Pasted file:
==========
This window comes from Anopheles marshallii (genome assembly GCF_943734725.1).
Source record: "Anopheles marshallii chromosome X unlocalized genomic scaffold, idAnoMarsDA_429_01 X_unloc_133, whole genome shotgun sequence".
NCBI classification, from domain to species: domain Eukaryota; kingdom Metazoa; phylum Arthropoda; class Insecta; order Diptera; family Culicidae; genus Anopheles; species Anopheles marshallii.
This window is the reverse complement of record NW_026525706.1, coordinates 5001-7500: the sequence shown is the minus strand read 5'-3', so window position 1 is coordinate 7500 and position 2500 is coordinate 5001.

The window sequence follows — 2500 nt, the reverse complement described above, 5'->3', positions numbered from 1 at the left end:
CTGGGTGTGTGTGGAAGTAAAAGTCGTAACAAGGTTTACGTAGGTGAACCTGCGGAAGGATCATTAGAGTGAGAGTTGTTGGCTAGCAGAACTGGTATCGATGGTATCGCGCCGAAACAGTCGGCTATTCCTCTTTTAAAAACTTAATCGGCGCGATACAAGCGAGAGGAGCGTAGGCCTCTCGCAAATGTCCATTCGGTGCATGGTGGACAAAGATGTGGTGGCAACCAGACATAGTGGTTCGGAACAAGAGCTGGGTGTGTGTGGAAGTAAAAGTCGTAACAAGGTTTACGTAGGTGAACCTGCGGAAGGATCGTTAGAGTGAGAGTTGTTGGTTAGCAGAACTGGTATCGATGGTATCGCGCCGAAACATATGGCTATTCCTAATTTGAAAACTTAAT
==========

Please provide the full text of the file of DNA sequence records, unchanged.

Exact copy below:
This window comes from Anopheles marshallii (genome assembly GCF_943734725.1).
Source record: "Anopheles marshallii chromosome X unlocalized genomic scaffold, idAnoMarsDA_429_01 X_unloc_133, whole genome shotgun sequence".
NCBI classification, from domain to species: domain Eukaryota; kingdom Metazoa; phylum Arthropoda; class Insecta; order Diptera; family Culicidae; genus Anopheles; species Anopheles marshallii.
This window is the reverse complement of record NW_026525706.1, coordinates 5001-7500: the sequence shown is the minus strand read 5'-3', so window position 1 is coordinate 7500 and position 2500 is coordinate 5001.

The window sequence follows — 2500 nt, the reverse complement described above, 5'->3', positions numbered from 1 at the left end:
CTGGGTGTGTGTGGAAGTAAAAGTCGTAACAAGGTTTACGTAGGTGAACCTGCGGAAGGATCATTAGAGTGAGAGTTGTTGGCTAGCAGAACTGGTATCGATGGTATCGCGCCGAAACAGTCGGCTATTCCTCTTTTAAAAACTTAATCGGCGCGATACAAGCGAGAGGAGCGTAGGCCTCTCGCAAATGTCCATTCGGTGCATGGTGGACAAAGATGTGGTGGCAACCAGACATAGTGGTTCGGAACAAGAGCTGGGTGTGTGTGGAAGTAAAAGTCGTAACAAGGTTTACGTAGGTGAACCTGCGGAAGGATCGTTAGAGTGAGAGTTGTTGGTTAGCAGAACTGGTATCGATGGTATCGCGCCGAAACATATGGCTATTCCTAATTTGAAAACTTAAT